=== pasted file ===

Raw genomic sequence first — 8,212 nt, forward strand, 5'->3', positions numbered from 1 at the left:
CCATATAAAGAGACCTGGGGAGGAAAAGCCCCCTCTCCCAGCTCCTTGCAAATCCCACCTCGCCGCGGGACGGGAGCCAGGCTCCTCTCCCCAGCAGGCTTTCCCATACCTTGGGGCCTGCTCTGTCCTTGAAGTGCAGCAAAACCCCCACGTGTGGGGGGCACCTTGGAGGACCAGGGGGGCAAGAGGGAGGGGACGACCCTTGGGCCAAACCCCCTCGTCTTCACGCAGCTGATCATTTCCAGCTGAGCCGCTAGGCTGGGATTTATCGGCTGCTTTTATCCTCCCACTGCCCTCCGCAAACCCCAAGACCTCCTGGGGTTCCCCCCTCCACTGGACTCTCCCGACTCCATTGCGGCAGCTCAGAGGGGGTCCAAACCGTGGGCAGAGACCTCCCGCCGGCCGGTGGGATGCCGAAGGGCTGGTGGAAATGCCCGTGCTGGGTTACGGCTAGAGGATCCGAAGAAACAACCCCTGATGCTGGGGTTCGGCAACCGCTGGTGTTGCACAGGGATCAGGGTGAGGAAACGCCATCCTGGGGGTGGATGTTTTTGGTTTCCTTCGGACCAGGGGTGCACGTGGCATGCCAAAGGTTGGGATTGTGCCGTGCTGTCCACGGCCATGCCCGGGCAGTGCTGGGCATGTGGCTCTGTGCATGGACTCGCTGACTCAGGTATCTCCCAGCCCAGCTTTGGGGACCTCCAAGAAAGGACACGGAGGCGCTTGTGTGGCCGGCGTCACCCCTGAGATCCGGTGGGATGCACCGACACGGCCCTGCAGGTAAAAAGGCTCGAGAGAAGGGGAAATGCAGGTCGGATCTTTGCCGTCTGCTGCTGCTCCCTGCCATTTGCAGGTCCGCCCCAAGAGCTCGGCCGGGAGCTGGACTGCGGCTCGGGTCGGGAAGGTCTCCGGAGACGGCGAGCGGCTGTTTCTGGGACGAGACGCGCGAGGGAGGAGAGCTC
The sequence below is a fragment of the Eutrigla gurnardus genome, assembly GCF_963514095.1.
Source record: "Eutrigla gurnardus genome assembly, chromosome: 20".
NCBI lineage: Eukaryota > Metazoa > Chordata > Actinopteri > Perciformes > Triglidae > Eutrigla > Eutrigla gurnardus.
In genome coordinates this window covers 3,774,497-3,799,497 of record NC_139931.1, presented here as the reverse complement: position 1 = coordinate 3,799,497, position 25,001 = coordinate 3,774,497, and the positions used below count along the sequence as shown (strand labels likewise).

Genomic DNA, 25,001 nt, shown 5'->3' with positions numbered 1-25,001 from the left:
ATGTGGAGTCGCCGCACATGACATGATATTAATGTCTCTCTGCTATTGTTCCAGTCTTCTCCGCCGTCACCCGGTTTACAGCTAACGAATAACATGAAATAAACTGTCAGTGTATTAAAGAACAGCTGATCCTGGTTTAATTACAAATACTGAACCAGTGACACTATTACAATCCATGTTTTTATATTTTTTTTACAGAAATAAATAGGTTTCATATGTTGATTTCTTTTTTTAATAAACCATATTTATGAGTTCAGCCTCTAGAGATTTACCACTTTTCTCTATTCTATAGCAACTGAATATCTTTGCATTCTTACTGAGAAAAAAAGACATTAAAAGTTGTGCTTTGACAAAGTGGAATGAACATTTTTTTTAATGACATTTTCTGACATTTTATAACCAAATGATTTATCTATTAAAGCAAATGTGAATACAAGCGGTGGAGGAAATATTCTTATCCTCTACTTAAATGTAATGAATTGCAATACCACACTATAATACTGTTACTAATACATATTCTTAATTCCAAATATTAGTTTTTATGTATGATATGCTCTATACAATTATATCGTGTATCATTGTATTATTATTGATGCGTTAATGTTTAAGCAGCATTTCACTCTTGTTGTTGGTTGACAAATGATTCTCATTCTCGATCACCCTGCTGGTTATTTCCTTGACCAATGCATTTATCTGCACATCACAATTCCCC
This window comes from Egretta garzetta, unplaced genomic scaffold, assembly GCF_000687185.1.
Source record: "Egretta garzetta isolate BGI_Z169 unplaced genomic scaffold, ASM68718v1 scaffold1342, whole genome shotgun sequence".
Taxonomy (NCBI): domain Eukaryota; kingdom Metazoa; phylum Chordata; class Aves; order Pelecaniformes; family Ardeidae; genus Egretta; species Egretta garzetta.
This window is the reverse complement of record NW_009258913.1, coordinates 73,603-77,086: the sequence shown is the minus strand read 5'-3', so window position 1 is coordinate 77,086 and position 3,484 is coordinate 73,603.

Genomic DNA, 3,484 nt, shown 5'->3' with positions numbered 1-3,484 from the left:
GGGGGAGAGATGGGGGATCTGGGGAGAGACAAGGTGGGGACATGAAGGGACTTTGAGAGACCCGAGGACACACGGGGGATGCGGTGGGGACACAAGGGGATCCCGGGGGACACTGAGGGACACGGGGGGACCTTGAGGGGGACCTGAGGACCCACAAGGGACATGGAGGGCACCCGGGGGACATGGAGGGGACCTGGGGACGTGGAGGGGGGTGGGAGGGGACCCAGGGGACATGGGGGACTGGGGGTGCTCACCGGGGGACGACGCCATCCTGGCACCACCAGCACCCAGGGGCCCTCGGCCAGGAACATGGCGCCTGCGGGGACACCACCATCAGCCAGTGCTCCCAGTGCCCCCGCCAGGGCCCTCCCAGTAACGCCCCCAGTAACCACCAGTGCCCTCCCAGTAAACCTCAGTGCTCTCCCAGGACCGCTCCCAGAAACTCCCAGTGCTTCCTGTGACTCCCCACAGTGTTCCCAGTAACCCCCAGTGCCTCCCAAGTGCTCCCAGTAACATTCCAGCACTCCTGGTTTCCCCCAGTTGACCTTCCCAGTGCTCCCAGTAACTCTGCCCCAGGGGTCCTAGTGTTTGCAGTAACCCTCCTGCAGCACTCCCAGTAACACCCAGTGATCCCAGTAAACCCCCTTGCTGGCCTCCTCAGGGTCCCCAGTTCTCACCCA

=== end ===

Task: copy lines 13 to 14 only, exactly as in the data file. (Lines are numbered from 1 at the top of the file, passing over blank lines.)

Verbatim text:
Genomic DNA, 3,484 nt, shown 5'->3' with positions numbered 1-3,484 from the left:
GGGGGAGAGATGGGGGATCTGGGGAGAGACAAGGTGGGGACATGAAGGGACTTTGAGAGACCCGAGGACACACGGGGGATGCGGTGGGGACACAAGGGGATCCCGGGGGACACTGAGGGACACGGGGGGACCTTGAGGGGGACCTGAGGACCCACAAGGGACATGGAGGGCACCCGGGGGACATGGAGGGGACCTGGGGACGTGGAGGGGGGTGGGAGGGGACCCAGGGGACATGGGGGACTGGGGGTGCTCACCGGGGGACGACGCCATCCTGGCACCACCAGCACCCAGGGGCCCTCGGCCAGGAACATGGCGCCTGCGGGGACACCACCATCAGCCAGTGCTCCCAGTGCCCCCGCCAGGGCCCTCCCAGTAACGCCCCCAGTAACCACCAGTGCCCTCCCAGTAAACCTCAGTGCTCTCCCAGGACCGCTCCCAGAAACTCCCAGTGCTTCCTGTGACTCCCCACAGTGTTCCCAGTAACCCCCAGTGCCTCCCAAGTGCTCCCAGTAACATTCCAGCACTCCTGGTTTCCCCCAGTTGACCTTCCCAGTGCTCCCAGTAACTCTGCCCCAGGGGTCCTAGTGTTTGCAGTAACCCTCCTGCAGCACTCCCAGTAACACCCAGTGATCCCAGTAAACCCCCTTGCTGGCCTCCTCAGGGTCCCCAGTTCTCACCCA